Welsh Government: Taxpayers 'let down' after Wales failed to spend £150m during Covid
Taxpayers in Wales have been "let down" by Welsh Government's "mismanagement" which saw them lose out on millions during Covid, it has been claimed.
The money was lost by the government due to "poor account management" according to a Senedd Committee.
The unspent money of more than £150m had to be given back to the UK Government in 2021 after a request to carry the funds forward were rejected by the Treasury, leading to the Welsh Government being accused of "poor record keeping" and "mismanagement".
The TaxPayers Alliance said the losses, which also saw £37.2m lost to "fraud and errors", "can't be excused" and called for am inquiry into the government's handling of the covid crisis in Wales.
Joe Ventre, said: "Welsh taxpayers have been let down by oversight and mismanagement.
"The pandemic understandably meant that funds had to be provided quickly, but the loss of such large sums can't be excused.
"A swift, efficient inquiry into the Welsh government's handling of the covid crisis would help hold politicians to account."
It comes after a report was published on Monday by the Senedd's Public Accounts and Public Administration Committee. It included issues regarding Welsh Government spending, staff management, and concerns of fraud.
As a result of the error, the exact amount Wales lost out on was £155.5 million.
The committee highlighted the "significant funding" that was lost for the people of Wales and raised the question as to why Mark Drakeford's government "waited so long to be told it could not do as it wished with the underspend."
The Welsh Government said the Chief Secretary to the Treasury had rejected its request to carry forward funds in excess of the Wales Reserve limit, according to PAPAC.
The Wales Reserve was set up for Welsh Government to deposit any money which can be used to fund future spending and is held by the UK Government.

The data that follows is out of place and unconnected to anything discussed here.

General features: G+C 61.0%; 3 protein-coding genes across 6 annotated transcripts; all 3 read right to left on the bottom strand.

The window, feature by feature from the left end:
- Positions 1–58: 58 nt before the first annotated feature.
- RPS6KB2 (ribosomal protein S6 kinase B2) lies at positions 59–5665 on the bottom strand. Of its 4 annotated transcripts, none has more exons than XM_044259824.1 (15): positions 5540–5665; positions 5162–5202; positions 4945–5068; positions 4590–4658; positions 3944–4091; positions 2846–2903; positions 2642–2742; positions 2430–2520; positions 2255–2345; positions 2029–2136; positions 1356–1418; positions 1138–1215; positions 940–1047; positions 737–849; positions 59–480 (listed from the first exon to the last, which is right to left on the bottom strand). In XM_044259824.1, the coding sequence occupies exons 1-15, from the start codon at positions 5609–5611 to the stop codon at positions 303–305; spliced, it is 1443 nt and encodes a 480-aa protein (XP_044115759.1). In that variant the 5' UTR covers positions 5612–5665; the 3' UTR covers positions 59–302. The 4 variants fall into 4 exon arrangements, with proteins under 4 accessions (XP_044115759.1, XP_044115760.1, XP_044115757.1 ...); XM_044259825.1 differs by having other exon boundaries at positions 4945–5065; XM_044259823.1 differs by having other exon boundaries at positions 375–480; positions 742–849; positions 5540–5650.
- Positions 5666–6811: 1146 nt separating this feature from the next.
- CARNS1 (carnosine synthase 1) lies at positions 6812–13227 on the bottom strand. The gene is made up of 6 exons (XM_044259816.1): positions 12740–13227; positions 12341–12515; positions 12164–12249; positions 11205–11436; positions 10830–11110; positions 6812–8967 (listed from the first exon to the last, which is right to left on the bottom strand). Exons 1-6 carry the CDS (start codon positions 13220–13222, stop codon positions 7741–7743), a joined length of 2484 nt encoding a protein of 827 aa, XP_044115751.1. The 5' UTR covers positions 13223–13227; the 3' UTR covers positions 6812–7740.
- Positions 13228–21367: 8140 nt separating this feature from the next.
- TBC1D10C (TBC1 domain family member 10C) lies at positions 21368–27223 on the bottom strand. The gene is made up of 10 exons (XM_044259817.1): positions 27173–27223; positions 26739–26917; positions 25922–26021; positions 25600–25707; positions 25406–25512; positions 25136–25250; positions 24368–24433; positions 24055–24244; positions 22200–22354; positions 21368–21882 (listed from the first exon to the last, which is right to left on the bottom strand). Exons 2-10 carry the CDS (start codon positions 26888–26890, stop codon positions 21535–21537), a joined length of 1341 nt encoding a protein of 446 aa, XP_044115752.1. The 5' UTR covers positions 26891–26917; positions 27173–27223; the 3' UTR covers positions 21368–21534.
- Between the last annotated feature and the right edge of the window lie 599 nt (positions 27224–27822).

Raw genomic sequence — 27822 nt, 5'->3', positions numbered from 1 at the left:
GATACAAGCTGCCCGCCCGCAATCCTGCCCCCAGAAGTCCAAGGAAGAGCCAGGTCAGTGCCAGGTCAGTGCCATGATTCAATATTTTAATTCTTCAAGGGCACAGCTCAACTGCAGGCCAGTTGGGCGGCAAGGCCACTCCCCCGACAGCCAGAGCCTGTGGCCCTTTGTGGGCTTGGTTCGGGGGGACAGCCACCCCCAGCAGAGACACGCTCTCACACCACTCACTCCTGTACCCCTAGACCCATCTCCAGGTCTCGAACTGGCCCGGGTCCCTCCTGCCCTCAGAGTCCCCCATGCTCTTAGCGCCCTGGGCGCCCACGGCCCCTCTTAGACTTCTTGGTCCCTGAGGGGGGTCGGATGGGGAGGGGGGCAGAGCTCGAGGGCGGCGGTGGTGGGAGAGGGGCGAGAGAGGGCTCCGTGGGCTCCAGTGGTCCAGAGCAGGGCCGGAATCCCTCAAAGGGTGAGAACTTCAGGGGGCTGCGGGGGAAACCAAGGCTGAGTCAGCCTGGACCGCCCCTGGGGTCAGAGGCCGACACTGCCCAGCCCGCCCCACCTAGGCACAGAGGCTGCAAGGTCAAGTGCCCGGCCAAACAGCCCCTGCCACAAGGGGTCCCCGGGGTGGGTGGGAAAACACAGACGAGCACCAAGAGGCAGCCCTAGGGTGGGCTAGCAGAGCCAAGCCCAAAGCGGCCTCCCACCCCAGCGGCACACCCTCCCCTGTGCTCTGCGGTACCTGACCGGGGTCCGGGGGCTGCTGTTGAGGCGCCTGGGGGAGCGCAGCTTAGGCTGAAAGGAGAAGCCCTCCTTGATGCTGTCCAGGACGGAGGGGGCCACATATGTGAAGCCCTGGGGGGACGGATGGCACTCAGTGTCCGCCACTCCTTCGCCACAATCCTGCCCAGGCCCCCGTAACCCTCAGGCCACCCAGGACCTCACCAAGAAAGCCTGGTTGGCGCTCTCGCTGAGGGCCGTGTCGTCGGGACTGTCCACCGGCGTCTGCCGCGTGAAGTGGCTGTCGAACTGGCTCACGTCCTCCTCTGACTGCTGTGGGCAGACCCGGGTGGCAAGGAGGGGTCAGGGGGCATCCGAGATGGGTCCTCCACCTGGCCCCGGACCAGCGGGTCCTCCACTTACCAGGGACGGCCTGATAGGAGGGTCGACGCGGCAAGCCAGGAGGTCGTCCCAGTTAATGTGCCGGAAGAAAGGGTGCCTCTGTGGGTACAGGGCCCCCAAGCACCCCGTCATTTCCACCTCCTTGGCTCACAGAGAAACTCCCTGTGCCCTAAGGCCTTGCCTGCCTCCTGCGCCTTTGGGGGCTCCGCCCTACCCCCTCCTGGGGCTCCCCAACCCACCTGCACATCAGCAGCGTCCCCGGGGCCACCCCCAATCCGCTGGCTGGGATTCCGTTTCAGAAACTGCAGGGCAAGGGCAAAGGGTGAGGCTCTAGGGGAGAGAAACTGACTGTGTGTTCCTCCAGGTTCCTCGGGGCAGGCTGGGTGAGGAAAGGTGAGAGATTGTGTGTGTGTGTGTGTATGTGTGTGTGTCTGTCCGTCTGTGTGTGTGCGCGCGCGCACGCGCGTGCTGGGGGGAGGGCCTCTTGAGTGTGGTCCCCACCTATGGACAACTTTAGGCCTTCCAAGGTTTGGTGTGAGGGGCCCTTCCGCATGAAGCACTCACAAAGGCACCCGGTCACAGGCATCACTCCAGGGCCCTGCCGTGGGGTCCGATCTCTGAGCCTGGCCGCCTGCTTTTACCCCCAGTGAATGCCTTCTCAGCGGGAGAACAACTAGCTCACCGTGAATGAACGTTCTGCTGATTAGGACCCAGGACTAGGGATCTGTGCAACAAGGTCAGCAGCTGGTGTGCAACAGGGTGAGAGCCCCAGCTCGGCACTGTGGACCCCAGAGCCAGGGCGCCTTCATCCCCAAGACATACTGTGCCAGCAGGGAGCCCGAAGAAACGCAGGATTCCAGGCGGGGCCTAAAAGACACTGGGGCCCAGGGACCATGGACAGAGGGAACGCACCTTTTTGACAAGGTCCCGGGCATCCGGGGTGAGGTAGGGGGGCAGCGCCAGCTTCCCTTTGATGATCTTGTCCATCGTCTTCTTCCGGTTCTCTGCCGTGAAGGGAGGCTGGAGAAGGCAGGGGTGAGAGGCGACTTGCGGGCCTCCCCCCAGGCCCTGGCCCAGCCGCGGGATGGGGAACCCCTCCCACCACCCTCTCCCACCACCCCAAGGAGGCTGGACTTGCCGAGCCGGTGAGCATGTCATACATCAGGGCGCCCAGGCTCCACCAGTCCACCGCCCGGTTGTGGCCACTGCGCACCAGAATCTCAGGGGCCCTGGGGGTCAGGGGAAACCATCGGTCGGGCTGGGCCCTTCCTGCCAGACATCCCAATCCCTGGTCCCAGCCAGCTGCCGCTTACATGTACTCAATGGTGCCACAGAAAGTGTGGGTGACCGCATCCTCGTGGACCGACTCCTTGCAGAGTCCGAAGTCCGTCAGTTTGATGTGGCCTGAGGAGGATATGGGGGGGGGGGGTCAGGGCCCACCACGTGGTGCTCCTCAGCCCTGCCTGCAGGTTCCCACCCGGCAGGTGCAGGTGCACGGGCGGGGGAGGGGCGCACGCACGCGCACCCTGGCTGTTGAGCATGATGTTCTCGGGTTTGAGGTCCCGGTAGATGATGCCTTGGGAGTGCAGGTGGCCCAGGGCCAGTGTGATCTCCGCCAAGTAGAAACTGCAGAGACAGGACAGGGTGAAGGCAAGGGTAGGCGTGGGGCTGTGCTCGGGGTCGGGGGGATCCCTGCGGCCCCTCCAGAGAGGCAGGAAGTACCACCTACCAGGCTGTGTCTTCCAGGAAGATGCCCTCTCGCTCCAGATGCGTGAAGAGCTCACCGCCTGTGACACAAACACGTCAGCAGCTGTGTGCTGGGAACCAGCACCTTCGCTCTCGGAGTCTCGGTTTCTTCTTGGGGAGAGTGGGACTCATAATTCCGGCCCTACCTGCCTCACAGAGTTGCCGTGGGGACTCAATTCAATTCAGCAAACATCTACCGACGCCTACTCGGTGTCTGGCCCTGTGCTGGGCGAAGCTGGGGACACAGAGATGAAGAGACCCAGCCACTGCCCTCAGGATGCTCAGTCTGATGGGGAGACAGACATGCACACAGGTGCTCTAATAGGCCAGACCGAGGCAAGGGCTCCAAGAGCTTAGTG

A Welsh Government spokesperson said: "The Finance Minister has made clear that the actions of the UK Treasury on this issue were wholly unacceptable.
"The UK Government refused a switch between revenue and capital budgets, a process which has been agreed many times before.
"Our underspends during the exceptional 2020-21 financial year were very significantly below those of UK Government departments and our focus on achieving value for money meant we didn't have the scandals of PPE contracts as we saw in England."
The Committee gave a scathing assessment of its actions accusing it of "poor record keeping" which has "cost the people of Wales".
Mark Isherwood, a Conservative Member of the Senedd for North Wales, and Chairman of PAPAC said: "It is one of many examples where poor record keeping and mismanagement of public accounts has cost the people of Wales.
"This money could have been used to fund essential services and it is especially frustrating now when there are such pressures on public funding."
What else did the committee find?
The inquiry also drew attention to "serious concerns" around senior staff management and the level of fraud and error in the COVID-19 business grants scheme.
A payment of £80,519 made to the former Permanent Secretary on her departure is one of a number of issues regarding the documentation of decision making and record keeping by the Welsh Government.
Poor record-keeping about how important decisions were taken prevented the committee from fully scrutinising the payment.
The committee also added that Welsh Government did not give enough evidence to justify the payment made on her departure.
Regarding the issue of fraud in the COVID-19 business grants scheme, the Welsh Government accepted there were "low levels of fraud and error."